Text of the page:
After Houston took its first lead at 31-27 with 6:15 left, Allen conducted a 10-play drive capped by Samaje Perine’s go-ahead touchdown run with 1:57 remaining.

Allen said the game was his best but he’s also “had a couple bad games too” so he would take this one with a grain of salt. He credited Ryan Finley for stepping up Monday and giving him some momentum to work with in his return.

“I think him getting that win against the Steelers really gave guys such a boost of confidence, and then even this week, going into this week, I think there was such a high level of confidence that we can beat any team we go play,” Allen said. “I think we’re such a connected team in that locker room, and we kind of keep all that other outside noise right where it is, outside.”

3. Defense recovers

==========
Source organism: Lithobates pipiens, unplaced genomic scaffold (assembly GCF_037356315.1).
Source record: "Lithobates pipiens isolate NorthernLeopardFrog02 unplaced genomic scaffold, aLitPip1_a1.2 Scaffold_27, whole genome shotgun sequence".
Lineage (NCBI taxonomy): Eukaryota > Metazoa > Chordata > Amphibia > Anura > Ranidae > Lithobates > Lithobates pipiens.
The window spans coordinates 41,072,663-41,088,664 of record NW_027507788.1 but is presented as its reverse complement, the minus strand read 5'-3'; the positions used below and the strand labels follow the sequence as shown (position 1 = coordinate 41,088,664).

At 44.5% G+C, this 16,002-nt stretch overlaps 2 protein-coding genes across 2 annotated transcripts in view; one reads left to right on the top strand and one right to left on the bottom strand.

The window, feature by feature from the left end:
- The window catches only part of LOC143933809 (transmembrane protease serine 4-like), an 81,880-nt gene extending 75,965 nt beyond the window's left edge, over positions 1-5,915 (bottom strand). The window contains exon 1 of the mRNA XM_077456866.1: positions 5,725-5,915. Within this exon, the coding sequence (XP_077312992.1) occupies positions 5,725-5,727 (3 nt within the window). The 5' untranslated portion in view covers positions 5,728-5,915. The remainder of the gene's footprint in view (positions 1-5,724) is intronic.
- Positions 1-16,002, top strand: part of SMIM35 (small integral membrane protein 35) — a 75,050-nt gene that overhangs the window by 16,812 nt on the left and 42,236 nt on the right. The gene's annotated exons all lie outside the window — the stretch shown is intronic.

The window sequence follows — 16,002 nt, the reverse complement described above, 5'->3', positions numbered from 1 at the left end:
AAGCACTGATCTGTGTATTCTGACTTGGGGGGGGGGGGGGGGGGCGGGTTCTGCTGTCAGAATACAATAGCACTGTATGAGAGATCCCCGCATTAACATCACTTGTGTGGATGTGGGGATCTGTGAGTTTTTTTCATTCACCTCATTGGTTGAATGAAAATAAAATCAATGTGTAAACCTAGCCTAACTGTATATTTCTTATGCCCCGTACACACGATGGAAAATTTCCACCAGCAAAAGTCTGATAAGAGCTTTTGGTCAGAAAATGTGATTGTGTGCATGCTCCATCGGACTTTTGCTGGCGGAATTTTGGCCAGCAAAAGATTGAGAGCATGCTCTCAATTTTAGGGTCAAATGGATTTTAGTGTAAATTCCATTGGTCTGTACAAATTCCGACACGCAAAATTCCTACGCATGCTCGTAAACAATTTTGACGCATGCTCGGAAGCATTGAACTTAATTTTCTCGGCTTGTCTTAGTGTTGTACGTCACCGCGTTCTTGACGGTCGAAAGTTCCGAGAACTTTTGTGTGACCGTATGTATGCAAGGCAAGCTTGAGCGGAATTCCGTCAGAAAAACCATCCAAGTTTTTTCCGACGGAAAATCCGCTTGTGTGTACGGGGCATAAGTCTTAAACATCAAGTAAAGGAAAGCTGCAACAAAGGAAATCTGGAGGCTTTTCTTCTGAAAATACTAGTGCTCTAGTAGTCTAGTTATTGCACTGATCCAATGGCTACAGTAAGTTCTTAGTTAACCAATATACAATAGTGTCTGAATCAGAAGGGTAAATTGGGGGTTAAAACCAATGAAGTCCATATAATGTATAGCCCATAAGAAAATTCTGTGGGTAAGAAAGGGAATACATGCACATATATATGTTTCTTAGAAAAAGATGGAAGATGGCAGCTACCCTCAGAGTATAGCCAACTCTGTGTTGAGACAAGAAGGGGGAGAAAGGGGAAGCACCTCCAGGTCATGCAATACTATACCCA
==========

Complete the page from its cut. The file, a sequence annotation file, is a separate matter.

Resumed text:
The defense fell apart in the second half, giving up touchdowns on three consecutive drives, but after the Bengals regained the lead just after the two-minute warning, they got the ball right back on a turnover.

Sam Hubbard stripped Watson while his arm was back ready to make a throw, and Margus Hunt recovered the fumble in mid-air to seal the win for Cincinnati, which then added a field goal and allowed Houston just two more plays.

“It wasn’t our best game defensively, but that’s how it is in the NFL when you play a great player like (Watson),” Hubbard said. “Just to come away with that first road win is an amazing feeling. And to be able to do that for my team, I’m really happy right now.”